TPW Commissioner, Game Warden and Wildlife Biologist Recognized by TPW Commission

TPW Commissioner, Game Warden and Wildlife Biologist Recognized by TPW Commission

AUSTIN — The Texas Parks and Wildlife Commission (TPW) recognized a Texas Parks and Wildlife commissioner, a game warden and a wildlife biologist during today’s meeting for their contributions and efforts supporting the agency mission.

Jeanne Latimer Received Special Recognition as Texas Parks and Wildlife Commissioner

Former Texas Parks and Wildlife Commissioner Jeanne W. Latimer received special recognition for her contributions throughout her six-year term.

Latimer was appointed by Texas Governor Greg Abbott on November 17, 2015 and participated in numerous commission actions to advance the conservation of the natural resources of Texas and associated outdoor recreation.  These actions included numerous modifications to hunting and fishing regulations to enhance natural resources while also expanding outdoor recreational opportunities.

Latimer was also actively engaged in the approval of strategic additions to existing State Parks and Wildlife Management Areas (WMA) state-wide, including two significant new additions, Palo Pinto Mountains State Park in north Texas and the Powderhorn WMA and State Park along the coast.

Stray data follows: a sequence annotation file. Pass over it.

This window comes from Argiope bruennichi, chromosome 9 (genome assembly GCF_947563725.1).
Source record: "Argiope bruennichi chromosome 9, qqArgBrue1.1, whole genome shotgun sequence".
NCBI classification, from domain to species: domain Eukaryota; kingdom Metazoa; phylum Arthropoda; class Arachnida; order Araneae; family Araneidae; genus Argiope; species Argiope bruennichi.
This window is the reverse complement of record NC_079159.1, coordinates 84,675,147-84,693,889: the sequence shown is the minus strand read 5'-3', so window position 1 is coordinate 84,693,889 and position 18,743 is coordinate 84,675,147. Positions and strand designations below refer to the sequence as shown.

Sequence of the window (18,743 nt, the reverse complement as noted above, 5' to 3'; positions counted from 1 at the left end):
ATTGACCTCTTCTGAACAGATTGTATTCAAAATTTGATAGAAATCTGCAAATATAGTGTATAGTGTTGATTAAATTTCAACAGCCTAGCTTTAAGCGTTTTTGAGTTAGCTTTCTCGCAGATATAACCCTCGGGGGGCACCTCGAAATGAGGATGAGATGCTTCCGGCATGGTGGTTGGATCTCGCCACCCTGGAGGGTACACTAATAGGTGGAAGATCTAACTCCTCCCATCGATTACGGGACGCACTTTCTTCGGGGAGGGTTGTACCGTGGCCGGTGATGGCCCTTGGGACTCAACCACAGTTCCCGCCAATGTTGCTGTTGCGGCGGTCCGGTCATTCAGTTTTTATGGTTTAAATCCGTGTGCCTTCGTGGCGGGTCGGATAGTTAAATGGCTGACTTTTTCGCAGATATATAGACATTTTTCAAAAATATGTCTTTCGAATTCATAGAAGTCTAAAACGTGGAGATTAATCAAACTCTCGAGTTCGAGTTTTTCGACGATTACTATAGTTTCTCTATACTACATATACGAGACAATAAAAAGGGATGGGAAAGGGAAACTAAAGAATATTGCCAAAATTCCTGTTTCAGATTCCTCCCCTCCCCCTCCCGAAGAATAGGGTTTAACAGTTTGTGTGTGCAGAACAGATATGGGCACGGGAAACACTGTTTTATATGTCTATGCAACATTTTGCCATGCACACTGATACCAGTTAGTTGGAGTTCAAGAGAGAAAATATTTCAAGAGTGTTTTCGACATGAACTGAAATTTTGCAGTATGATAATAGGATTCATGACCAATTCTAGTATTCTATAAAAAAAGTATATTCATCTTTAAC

In addition to advancing outdoor recreation activities, Latimer served as a member of the Commission’s Audit Subcommittee.  She assisted in the selection of a new Internal Audit Director and provided invaluable input and guidance on internal audit functions within the Texas Parks and Wildlife Department (TPWD).  She was also supportive of agency personnel and routinely demonstrated her appreciation by participating in TPWD’s Employee Recognition Awards Program.

Latimer was actively engaged in a wide array of conservation topics during her six-year term. She was particularly involved in matters related to emerging diseases such as white-nose syndrome in bats and chronic wasting disease in deer.  Her continued interest in these significant conservation challenges is exemplified by her recent appointment to the Chronic Wasting Disease Task Force by the directors of TPWD and Texas Animal Health Commission.

Raj Ataya Named 2021 NASBLA Texas Boating Law Enforcement Officer of the Year 

Game Warden Officer Raj Ataya was named the 2021 National Association of State Boating Law Administration (NASBLA) Texas Boating Law Enforcement Officer of the Year. This award recognizes an officer who has made outstanding contributions to the field of boating law enforcement.

Ataya is stationed in Orange County, where he regularly patrols all of its major waterbodies for recreational water safety enforcement.  As a coastal game warden, he has the added responsibility of patrolling coastal marshes, bays, and the Gulf of Mexico for recreational and commercial fishing, shrimping and crabbing activity throughout the year.